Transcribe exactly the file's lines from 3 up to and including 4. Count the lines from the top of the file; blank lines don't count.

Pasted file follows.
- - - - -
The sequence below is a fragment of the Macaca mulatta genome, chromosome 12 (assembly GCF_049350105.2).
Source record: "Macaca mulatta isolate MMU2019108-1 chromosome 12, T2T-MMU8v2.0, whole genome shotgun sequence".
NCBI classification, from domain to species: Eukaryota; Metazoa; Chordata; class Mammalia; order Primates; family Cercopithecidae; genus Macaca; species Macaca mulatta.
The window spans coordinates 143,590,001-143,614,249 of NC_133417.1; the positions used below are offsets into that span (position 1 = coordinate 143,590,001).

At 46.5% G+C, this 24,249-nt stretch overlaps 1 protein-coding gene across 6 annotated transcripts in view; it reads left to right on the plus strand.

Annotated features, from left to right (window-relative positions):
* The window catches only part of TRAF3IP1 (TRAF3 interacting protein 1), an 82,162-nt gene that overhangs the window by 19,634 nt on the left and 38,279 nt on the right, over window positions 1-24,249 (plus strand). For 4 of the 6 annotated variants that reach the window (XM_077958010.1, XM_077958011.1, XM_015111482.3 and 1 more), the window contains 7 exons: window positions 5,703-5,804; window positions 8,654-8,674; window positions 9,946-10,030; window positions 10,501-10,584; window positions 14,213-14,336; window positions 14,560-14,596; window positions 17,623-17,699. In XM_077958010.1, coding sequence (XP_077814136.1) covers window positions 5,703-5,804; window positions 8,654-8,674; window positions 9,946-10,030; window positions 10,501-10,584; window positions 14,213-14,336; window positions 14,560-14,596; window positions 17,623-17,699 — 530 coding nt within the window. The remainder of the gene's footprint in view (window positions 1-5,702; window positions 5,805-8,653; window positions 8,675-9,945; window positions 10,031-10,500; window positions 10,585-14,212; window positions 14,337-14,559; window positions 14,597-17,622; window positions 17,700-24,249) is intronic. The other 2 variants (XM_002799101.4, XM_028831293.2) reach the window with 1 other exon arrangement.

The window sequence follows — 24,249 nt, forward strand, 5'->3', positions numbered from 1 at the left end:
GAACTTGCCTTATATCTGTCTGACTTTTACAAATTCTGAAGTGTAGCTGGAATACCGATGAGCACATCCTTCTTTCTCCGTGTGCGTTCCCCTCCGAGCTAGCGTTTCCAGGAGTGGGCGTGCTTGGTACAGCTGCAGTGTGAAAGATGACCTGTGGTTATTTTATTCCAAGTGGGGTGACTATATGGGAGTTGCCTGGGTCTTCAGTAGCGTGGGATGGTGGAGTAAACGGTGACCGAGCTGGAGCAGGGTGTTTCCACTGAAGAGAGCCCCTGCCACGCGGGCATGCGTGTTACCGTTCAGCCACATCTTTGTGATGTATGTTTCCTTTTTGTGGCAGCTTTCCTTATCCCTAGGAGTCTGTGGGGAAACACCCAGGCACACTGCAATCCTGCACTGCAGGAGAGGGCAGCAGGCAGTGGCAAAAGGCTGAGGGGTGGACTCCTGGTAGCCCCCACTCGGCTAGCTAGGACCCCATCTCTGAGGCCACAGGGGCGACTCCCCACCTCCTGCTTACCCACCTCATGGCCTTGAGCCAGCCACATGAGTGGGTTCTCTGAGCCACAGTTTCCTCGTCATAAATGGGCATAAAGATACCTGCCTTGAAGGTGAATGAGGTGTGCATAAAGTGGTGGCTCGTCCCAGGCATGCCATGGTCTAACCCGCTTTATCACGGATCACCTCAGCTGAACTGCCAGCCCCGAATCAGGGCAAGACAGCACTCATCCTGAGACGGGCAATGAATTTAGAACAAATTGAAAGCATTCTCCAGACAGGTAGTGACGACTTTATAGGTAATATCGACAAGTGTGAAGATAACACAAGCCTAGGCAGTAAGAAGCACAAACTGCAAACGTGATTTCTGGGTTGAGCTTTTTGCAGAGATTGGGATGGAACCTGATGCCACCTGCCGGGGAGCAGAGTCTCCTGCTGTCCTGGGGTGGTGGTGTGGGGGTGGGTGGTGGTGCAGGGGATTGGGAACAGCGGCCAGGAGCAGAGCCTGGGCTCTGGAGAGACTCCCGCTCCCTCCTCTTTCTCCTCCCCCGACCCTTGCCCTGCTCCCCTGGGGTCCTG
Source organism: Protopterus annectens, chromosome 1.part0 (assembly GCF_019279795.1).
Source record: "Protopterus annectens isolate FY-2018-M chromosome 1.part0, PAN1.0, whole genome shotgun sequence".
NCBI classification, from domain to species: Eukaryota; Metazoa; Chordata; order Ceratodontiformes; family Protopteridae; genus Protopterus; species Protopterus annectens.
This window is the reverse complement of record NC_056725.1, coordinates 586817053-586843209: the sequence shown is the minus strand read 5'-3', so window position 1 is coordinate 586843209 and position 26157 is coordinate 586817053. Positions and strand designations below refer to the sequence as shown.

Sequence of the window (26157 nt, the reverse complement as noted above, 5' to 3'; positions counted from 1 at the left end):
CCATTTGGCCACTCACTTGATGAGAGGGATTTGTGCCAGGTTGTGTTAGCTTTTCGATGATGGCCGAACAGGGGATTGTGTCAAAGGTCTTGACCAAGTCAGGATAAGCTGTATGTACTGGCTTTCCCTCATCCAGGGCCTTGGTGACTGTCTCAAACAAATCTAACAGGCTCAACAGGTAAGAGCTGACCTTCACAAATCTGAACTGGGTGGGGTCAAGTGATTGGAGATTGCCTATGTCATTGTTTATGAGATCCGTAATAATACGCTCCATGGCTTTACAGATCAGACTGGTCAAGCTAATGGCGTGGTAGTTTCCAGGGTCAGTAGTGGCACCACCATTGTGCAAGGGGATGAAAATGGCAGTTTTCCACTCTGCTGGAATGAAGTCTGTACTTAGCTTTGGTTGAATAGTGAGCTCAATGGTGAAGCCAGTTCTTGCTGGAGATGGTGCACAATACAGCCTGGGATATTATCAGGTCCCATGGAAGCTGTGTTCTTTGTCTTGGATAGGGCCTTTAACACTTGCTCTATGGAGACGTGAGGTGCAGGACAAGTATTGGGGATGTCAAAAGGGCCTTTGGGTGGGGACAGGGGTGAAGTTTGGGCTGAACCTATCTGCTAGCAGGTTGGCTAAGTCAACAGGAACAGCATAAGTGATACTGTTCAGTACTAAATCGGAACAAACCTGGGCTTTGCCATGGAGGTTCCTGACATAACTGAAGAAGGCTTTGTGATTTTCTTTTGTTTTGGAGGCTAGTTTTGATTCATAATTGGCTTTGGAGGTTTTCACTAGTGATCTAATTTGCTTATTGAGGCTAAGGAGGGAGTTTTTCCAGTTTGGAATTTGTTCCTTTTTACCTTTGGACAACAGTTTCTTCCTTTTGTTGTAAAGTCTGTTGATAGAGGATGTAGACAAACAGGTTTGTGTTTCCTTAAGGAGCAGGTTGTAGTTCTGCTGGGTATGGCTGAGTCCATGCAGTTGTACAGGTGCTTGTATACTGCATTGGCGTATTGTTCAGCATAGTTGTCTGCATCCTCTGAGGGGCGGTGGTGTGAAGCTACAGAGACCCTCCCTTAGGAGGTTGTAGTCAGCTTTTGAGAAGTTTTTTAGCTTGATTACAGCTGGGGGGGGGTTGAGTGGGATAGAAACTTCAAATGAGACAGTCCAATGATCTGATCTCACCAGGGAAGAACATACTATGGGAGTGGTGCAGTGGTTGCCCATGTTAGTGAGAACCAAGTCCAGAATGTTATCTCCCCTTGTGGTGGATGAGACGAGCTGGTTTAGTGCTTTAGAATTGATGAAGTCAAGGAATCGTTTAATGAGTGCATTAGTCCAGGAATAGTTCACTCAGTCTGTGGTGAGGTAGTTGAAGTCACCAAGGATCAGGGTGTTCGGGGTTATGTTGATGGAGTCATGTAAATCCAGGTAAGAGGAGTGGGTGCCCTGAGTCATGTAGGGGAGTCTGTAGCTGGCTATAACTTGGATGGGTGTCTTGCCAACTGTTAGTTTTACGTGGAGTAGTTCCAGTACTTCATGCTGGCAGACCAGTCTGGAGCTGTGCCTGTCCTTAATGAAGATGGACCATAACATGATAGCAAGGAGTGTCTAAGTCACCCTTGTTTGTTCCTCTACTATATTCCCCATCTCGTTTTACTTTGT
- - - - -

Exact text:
NCBI classification, from domain to species: Eukaryota; Metazoa; Chordata; class Mammalia; order Primates; family Cercopithecidae; genus Macaca; species Macaca mulatta.
The window spans coordinates 143,590,001-143,614,249 of NC_133417.1; the positions used below are offsets into that span (position 1 = coordinate 143,590,001).